And what stories they were, full of pathos and drama and dark, wry humour. What a resource. But how to share them all? If I were to write each into a play that would be my life’s work.
For Scenes from 68* Years, which has just finished a four-week run in London, I decided to try a patchwork approach (the structuring of which was the work of five years), this time including many references, and the dates of each scene.
I did, however, make a script note for any would-be director of the piece that in staging it the dates are not vital. They are more for the reference of the company, because the overall feeling should be that whatever the date – 1948 or 2008 – the situation for Palestinians remains the same.
In one scene, a mixed-race Palestinian woman in London Skypes her cousin in Palestine, and the crew thought it would be fantastic if we could do this for real every night. It would alert the audience to the fact that this wasn’t all artifice but real stories of real people who are living this horrendous situation right now on the other side of the world. But such an idea was impossible, we thought.
The next thing I knew the director and I were auditioning actresses via Skype, including the incredible Maisa Abd Elhadi, who to our joy (and thanks to a grant from the Qattan Foundation) made up the seventh member of our cast – the other six being in London. We were ready to start rehearsals, and then our run started on April 6.
Opening a play is always a tense and stressful experience and for my part I was less concerned with critical reaction and more with what audiences would think. And I was surprised time and again. Our attendees were a truly diverse bunch, reacting almost always very vocally – it sounds like a cliché but people really did laugh and cry.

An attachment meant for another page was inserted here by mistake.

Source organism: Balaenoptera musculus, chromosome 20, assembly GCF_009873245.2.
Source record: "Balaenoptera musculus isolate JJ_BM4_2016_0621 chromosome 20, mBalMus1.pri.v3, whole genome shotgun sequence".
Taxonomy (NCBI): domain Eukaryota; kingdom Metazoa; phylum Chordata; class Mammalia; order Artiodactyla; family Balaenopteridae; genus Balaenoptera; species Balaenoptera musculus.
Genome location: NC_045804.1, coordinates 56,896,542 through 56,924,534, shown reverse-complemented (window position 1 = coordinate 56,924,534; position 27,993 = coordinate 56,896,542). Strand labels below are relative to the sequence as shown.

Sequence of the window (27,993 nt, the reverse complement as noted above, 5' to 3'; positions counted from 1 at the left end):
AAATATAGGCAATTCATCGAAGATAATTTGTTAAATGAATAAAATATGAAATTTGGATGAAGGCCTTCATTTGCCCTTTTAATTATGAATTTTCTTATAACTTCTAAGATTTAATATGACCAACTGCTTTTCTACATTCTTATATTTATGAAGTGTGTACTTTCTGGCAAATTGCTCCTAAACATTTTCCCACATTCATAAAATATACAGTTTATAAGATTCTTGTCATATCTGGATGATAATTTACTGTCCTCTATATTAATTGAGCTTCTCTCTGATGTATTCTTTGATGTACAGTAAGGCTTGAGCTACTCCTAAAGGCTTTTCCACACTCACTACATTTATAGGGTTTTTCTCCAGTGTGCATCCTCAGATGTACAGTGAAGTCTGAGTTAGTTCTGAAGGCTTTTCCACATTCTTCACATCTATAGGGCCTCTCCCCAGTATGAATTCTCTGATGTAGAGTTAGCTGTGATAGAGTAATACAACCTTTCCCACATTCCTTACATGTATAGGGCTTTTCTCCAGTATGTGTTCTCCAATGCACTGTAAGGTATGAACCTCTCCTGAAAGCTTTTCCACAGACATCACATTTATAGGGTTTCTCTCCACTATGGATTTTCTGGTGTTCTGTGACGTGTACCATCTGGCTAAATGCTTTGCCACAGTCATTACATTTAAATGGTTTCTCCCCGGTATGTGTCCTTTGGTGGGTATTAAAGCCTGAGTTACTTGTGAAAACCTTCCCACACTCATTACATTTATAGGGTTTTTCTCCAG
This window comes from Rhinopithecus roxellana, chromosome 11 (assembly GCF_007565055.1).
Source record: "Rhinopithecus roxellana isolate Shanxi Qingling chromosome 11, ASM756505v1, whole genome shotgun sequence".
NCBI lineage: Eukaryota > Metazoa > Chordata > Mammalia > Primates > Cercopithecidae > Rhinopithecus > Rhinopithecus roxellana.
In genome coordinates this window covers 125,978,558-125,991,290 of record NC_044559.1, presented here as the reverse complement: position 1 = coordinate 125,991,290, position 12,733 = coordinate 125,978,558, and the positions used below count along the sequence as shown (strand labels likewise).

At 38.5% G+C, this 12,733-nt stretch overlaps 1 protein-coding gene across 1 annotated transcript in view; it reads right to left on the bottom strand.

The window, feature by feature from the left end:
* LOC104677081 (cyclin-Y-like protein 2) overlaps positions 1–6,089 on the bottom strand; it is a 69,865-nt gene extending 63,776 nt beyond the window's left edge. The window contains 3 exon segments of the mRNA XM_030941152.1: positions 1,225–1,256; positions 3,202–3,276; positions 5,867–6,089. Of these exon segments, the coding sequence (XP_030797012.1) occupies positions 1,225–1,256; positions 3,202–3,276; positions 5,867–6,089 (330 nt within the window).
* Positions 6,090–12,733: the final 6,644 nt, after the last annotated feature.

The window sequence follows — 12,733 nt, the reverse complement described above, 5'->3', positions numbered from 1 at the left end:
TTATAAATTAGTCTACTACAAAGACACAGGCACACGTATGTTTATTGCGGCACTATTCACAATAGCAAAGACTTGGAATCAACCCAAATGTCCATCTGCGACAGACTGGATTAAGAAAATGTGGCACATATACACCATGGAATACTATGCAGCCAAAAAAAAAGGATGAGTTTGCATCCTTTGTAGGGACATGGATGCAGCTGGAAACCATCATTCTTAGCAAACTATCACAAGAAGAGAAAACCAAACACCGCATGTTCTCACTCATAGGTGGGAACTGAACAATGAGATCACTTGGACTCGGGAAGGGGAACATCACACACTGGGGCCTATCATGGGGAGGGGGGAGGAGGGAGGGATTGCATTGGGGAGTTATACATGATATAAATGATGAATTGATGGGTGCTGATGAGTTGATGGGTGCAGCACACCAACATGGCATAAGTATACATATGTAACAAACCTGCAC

I got mixed responses from Palestinians. The people who had given me their stories all approved of what I had done with the play, fellow diaspora friends found it engaging and sometimes affecting.
And when I was occasionally met with the criticism that the play doesn’t reflect the full violence of life – instead taking snapshots of everyday resilience amid an atmosphere designed to ground the Palestinian spirit to dust (and failing) – my response was considered: this play is for an audience whose experience of Palestine is largely what they see on the news rolled in a myth of “balanced” reporting.
It’s trying to present relatable human stories that will engage and provoke further investigation. One night after the show I was approached by a middle-aged English woman who told me that she was going home to “educate herself about Palestine”. A most gratifying response.
So my answer to the reporter’s question – “You don’t live in Palestine so do you think you should be writing about 68 years of occupation?”– was easy: Yes, and not because I have the right because I’m half Palestinian, but because I am also British and hope I can speak to an English audience in a language they can understand.
Hannah Khalil is an award-winning writer living and working in London. Her stage plays include Plan D, Bitterenders, The Worst Cook in the West Bank and Scenes from 68* Years
On Twitter: @hannykha